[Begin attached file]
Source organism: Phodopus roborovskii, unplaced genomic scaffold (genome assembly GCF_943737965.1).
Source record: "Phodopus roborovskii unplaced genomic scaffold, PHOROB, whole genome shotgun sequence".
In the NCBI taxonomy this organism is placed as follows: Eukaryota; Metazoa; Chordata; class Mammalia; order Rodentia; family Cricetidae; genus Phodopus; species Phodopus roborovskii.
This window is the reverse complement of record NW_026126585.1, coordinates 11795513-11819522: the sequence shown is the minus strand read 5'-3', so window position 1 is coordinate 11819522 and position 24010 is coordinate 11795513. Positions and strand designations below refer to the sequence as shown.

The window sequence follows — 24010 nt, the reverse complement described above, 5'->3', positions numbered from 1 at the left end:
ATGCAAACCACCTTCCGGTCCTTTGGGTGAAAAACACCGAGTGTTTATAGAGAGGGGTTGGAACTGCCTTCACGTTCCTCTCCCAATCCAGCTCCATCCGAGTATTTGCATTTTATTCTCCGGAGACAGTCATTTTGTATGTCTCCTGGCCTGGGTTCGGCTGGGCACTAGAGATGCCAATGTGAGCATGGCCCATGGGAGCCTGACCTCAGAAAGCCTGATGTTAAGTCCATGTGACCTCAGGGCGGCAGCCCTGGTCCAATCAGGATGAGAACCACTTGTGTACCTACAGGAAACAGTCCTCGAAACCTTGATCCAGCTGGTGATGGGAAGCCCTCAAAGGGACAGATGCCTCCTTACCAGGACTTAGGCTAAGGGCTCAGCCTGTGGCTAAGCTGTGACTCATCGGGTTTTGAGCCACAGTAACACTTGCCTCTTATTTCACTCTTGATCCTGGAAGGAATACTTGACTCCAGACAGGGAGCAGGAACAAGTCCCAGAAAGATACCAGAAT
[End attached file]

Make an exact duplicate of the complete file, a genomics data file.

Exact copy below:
Source organism: Phodopus roborovskii, unplaced genomic scaffold (genome assembly GCF_943737965.1).
Source record: "Phodopus roborovskii unplaced genomic scaffold, PHOROB, whole genome shotgun sequence".
In the NCBI taxonomy this organism is placed as follows: Eukaryota; Metazoa; Chordata; class Mammalia; order Rodentia; family Cricetidae; genus Phodopus; species Phodopus roborovskii.
This window is the reverse complement of record NW_026126585.1, coordinates 11795513-11819522: the sequence shown is the minus strand read 5'-3', so window position 1 is coordinate 11819522 and position 24010 is coordinate 11795513. Positions and strand designations below refer to the sequence as shown.

The window sequence follows — 24010 nt, the reverse complement described above, 5'->3', positions numbered from 1 at the left end:
ATGCAAACCACCTTCCGGTCCTTTGGGTGAAAAACACCGAGTGTTTATAGAGAGGGGTTGGAACTGCCTTCACGTTCCTCTCCCAATCCAGCTCCATCCGAGTATTTGCATTTTATTCTCCGGAGACAGTCATTTTGTATGTCTCCTGGCCTGGGTTCGGCTGGGCACTAGAGATGCCAATGTGAGCATGGCCCATGGGAGCCTGACCTCAGAAAGCCTGATGTTAAGTCCATGTGACCTCAGGGCGGCAGCCCTGGTCCAATCAGGATGAGAACCACTTGTGTACCTACAGGAAACAGTCCTCGAAACCTTGATCCAGCTGGTGATGGGAAGCCCTCAAAGGGACAGATGCCTCCTTACCAGGACTTAGGCTAAGGGCTCAGCCTGTGGCTAAGCTGTGACTCATCGGGTTTTGAGCCACAGTAACACTTGCCTCTTATTTCACTCTTGATCCTGGAAGGAATACTTGACTCCAGACAGGGAGCAGGAACAAGTCCCAGAAAGATACCAGAAT